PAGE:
Fossil fuel interests, coal plant owners for example, are starting to see renewables grab some of the profit that they have enjoyed. That puts them in the position of having to question if their’s is the route to future profits. Perhaps they need to start considering diversifying their portfolios to include some of the renewable generation which could replace them.

      Utility companies, public and private, are starting to see lower wholesale prices during windy nights and sunny days. That has to cause them pause prior to committing to a new baseload or peaker plant. It’s going to start them looking at renewable generation, load-shifting and storage as a way to lower prices.

      I hold that when something like Germany setting a new solar output record occurs it’s time to wave the flags.

      • JohnInMA

        Sorry, we must have been reading entirely different articles and comment threads. What I read included a lot of postulating that the era of renewable sourced power being economically and technically or par or better than fossil sources has arrived. I never said there wasn’t any progress. My point was rather simple – the glory of the peak day (rightful) does not overshadow the reality of challenges ahead. I work in the energy/power world, so perhaps it makes me different (?). I can appreciate the pleasure of the milestone but have to face the reality tomorrow.

        • Bob_Wallace

          I do agree, we seem to have been reading a different article and comments. I just reread the article and I see no “Hurrah! The battle is won!!” claims. I see a lot of discussion problems left to solve and how we might solve them.

          Now, if you want to talk about renewables being on par with fossil fuels, we are already partially there. If you compare the actual “all-in” price of coal generation then you find wind far, far cheaper. Wind and solar (in the sunbelt) are both already cheaper than new coal, even without charging coal for the health and environmental damage it causes.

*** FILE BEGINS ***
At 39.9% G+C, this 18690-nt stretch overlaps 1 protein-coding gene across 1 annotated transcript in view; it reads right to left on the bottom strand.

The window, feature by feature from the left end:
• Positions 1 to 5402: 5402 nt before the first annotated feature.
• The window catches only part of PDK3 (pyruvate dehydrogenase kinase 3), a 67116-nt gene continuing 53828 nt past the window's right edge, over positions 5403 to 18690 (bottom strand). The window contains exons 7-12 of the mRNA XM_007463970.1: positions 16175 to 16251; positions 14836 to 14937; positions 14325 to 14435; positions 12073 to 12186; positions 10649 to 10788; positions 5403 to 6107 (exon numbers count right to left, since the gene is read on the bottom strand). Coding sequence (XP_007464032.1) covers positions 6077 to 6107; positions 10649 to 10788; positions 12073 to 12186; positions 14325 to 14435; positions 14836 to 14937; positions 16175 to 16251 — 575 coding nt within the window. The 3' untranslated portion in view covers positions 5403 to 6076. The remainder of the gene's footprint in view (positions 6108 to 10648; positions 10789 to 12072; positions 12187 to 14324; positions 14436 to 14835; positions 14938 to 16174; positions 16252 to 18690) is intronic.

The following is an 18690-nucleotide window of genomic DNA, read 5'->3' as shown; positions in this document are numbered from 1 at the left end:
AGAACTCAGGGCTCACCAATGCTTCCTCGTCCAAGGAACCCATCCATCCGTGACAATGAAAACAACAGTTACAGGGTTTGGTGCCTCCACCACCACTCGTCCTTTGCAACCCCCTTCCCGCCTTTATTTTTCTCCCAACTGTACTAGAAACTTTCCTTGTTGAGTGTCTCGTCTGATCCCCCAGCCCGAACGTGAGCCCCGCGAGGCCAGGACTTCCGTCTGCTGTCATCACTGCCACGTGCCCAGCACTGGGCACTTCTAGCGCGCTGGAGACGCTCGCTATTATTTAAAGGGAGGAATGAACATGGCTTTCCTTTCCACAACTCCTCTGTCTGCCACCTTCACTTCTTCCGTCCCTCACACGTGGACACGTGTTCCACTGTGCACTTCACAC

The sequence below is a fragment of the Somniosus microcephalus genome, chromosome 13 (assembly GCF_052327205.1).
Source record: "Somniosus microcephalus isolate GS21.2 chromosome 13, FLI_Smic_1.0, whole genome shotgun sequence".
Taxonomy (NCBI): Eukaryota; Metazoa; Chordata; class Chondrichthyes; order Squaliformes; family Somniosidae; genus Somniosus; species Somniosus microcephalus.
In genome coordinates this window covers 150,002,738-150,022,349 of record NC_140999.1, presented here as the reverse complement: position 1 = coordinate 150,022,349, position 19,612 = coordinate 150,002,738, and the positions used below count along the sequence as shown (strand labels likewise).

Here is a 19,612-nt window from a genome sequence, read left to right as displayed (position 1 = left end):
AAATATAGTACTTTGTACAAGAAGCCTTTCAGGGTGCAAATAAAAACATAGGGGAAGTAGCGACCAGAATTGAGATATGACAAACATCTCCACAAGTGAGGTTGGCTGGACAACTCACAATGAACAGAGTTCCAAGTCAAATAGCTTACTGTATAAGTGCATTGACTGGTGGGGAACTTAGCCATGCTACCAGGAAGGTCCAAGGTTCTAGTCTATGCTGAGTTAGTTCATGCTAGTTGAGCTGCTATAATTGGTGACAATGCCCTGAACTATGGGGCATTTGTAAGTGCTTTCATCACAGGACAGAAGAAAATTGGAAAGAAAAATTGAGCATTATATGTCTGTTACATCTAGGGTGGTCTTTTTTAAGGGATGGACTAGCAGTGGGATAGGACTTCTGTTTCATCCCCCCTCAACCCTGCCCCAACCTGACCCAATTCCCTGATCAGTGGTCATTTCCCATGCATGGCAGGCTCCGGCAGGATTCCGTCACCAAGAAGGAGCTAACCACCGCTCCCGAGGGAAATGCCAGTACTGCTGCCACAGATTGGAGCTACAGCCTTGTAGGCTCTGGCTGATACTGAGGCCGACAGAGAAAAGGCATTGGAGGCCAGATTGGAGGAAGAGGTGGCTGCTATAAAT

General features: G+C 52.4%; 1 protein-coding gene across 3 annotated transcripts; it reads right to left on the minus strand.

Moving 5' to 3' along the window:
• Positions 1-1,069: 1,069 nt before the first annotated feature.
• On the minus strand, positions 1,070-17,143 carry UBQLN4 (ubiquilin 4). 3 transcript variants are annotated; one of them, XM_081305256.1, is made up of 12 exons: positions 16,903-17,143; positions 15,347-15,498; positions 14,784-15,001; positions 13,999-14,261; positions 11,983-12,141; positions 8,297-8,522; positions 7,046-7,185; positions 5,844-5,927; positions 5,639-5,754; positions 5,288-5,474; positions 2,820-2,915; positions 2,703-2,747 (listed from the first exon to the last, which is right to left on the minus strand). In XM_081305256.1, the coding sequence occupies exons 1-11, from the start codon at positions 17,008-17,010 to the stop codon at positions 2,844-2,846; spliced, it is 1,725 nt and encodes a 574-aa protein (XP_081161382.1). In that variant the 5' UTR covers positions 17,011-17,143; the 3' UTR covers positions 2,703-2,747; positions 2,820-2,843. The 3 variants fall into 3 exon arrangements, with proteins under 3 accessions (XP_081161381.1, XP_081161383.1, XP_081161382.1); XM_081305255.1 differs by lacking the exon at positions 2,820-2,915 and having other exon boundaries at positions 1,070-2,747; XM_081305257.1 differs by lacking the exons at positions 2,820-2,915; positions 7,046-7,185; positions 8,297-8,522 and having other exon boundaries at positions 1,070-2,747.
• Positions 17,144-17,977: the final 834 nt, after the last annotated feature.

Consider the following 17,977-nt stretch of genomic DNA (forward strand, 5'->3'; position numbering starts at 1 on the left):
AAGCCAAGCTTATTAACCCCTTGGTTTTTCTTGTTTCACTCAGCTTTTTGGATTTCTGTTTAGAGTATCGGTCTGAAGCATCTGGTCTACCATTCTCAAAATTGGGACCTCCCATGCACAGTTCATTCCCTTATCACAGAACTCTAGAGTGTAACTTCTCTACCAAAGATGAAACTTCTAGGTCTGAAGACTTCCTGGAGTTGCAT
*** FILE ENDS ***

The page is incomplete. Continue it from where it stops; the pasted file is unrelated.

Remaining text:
Solar has reached grid parity in some parts of the world and solar has clearly reached retail price parity for some others.

          This might not be the era of renewables being the cheapest 100% source of electricity, but I think it’s fair to state that we’ve left the era of renewables being a too-expensive source to add to the grid.

          That makes me smile….

          • JohnInMA

            No point in arguing the tone of the article and comments. But can you provide some sources that conclude the equivalency of solar and wind to coal in the sunbelt? And is that the U.S. sunbelt?

            And while I am no fan of coal power, my references to fossil sources includes all fueled-thermal systems. Just thought I’d mention that.

          • Bob_Wallace

            First, you are familiar with the external costs of coal are you not? If not -

            http://onlinelibrary.wiley.com/doi/10.1111/j.1749-6632.2010.05890.x/full

            Picking a mid-range value, we under-price the cost of coal by $0.18/kwh.

            (If you want to argue that number downward by, for example, claiming that children who die of asthma have no economic value, I’ve got no interest in that discussion.)

            Take the wholesale cost of coal. Call it $0.02/kWh if you like. Add in the externalities. The total approaches or exceeds 20 cents.

            Large commercial rooftop solar in US sunbelt locations has now fallen to $0.1515/kWh.